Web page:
When you have that ear, it will give you the courage to open up and not be scared to speak out. This will help you find a safe place for your feelings.

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3. Know your feelings aren't "too much."

Have you lived with worry or belief that your feelings are "too much"? It might feel that way because of the people in your childhood or in your life.

Some people fight off their own feelings — even if it doesn’t look that way.

The reality is, feelings are feelings. They aren’t right or wrong. Feelings just are. There are people with emotional capacity, empathy, and interest in what you feel.

You just haven’t found them yet, or don’t trust anyone can. You don’t test it out.

Maybe you even feel that your feelings are too much for you. Better to ignore them or just keep them where they are? It can feel that way if you’ve ignored them for a long time — being too scared to speak out.

What’s important is to have a place — a friend or a therapist — where your feelings are wanted and held. Then, you aren’t all alone with them, as you open up.

That means all of your feelings, including anger. Your anger needs to feel safe.

4. It’s OK to be angry.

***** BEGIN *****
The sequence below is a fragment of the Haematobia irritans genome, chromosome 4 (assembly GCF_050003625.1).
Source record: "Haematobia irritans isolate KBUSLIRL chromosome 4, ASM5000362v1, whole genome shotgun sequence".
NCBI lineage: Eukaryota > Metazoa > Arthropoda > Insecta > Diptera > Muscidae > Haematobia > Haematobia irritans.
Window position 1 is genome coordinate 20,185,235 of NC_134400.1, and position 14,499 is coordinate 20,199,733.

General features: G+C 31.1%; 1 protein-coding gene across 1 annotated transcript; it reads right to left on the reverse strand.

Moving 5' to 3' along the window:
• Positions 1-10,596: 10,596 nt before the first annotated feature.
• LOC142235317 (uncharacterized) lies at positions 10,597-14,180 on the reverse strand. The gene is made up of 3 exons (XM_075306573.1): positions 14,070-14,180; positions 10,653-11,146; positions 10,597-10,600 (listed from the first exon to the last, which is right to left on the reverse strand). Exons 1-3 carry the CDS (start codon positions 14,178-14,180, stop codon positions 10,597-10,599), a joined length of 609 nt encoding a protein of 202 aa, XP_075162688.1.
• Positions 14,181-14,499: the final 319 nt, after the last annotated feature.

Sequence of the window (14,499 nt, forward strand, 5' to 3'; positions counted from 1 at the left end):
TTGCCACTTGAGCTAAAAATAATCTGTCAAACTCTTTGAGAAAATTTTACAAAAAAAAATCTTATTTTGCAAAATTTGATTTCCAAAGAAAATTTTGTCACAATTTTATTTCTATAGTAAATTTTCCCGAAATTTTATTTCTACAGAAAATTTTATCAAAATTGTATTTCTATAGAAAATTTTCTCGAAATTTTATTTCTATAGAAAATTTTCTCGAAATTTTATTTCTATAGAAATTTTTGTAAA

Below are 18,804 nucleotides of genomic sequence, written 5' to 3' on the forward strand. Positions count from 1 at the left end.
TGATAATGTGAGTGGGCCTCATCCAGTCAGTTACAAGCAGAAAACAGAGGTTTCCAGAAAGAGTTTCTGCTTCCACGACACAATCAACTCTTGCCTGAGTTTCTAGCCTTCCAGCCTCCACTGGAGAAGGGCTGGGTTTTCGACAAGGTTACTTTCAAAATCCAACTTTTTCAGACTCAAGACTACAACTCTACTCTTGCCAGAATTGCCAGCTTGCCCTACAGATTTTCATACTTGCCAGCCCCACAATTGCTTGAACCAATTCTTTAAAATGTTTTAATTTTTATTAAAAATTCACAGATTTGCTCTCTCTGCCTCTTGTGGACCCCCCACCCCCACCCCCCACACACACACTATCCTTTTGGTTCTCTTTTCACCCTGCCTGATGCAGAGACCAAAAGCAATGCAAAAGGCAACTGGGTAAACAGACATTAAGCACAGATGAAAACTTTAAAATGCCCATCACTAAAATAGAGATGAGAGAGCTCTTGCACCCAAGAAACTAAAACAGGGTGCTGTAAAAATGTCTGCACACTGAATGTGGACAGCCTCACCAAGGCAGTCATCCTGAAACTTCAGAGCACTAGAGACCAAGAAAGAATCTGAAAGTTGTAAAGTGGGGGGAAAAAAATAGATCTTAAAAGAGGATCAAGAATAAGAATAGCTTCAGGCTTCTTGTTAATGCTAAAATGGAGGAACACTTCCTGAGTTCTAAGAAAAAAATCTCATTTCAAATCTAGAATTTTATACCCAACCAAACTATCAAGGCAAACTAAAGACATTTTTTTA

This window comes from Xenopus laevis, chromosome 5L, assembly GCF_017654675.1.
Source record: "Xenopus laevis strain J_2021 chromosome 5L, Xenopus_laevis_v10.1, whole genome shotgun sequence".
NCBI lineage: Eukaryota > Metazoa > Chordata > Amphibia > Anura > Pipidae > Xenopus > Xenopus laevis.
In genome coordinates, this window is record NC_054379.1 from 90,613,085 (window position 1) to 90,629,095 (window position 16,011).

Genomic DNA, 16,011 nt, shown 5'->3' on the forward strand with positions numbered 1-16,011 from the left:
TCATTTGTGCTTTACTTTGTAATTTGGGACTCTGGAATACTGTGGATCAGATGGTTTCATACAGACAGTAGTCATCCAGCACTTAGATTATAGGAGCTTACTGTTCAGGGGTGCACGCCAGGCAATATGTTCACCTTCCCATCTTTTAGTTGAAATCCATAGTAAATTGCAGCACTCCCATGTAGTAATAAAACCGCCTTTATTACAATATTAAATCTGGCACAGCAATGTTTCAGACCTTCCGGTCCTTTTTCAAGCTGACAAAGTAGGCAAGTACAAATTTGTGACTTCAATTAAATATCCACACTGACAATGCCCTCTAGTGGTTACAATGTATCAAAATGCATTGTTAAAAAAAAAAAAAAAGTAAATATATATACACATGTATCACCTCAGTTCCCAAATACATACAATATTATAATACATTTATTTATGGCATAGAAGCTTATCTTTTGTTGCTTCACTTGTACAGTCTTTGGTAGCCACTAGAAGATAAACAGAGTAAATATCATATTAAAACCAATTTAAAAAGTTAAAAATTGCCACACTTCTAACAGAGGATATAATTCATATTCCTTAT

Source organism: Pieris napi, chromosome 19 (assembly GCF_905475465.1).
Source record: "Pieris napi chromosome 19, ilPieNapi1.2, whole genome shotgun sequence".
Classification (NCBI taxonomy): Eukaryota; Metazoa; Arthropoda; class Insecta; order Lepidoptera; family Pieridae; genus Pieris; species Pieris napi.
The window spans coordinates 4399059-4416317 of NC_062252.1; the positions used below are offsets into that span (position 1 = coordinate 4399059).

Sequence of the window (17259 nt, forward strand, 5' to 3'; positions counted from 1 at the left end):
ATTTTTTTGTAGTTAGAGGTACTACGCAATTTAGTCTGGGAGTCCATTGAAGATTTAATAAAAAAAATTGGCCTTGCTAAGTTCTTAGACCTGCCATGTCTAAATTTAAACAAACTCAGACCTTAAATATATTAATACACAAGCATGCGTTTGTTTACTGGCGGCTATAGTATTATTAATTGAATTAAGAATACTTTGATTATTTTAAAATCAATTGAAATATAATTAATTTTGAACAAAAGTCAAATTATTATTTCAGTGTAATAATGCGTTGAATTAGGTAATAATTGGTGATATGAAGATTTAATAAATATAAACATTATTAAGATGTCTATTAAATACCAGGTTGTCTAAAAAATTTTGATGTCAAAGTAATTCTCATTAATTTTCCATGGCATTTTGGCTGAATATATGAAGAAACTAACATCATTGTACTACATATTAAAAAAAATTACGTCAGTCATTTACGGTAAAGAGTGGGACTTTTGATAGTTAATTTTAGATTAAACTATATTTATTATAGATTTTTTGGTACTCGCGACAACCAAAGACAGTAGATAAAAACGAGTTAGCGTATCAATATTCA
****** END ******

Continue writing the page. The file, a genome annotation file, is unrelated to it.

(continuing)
You need to be angry. Otherwise, your anger will turn into self-criticism and self-hate. Anger is not wrong. You have good reason to be angry.

Your anger can help you speak up against those shaming voices in your own mind. You don’t deserve those voices any more than you deserved what happened to silence you to make you scared to speak out.

Think of the protests all around the country, even in your own city or neighborhood. Anger fueled them. Anger at abuse and mistreatment. They needed a voice for it to say, "Enough!"

You can do it, too. Say, "Enough!" to thinking your anger could be damaging, to believing your ideas are wrong, and to being quiet and "good."

It’s time to yell.

As psychoanalyst Paul Williams says about his own extremely traumatic childhood in his book The Sixth Principle, "Anger will keep me alive."

Yes. Anger can set you free.

Find your voice.

The #MeToo Movement is about much more than sexual violation. It’s really about finding your voice, using it, and not being afraid to speak out against all the forces that try to shut you up.

Each of you has a different history. Your hurts and needs take different forms. But each of us has a scared little child self hidden inside who deserves to be heard.

One who’s been frightened to raise their head, hand, expose their anger, and to be visible. Not in the shaming way you believe is your fate, but in the glory of all, you truly are.

You don’t have to live in the trauma of silence any longer. Find a trusted friend or psychotherapist to help you stand up to the shaming voices that shut you down.

Take back your voice. Feeling your rage and being angry is the path forward. It may be the only way to release your voice from its prison of silence.

Now is the time.

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Dr. Sandra Cohen is a psychologist and psychoanalyst in Beverly Hills and Los Angeles. She specializes in the effects of childhood trauma, persistent depression, and anxiety. For more information, visit her website.

This article was originally published at Sandra E. Cohen, Ph.D's Moving Forward Blog. Reprinted with permission from the author.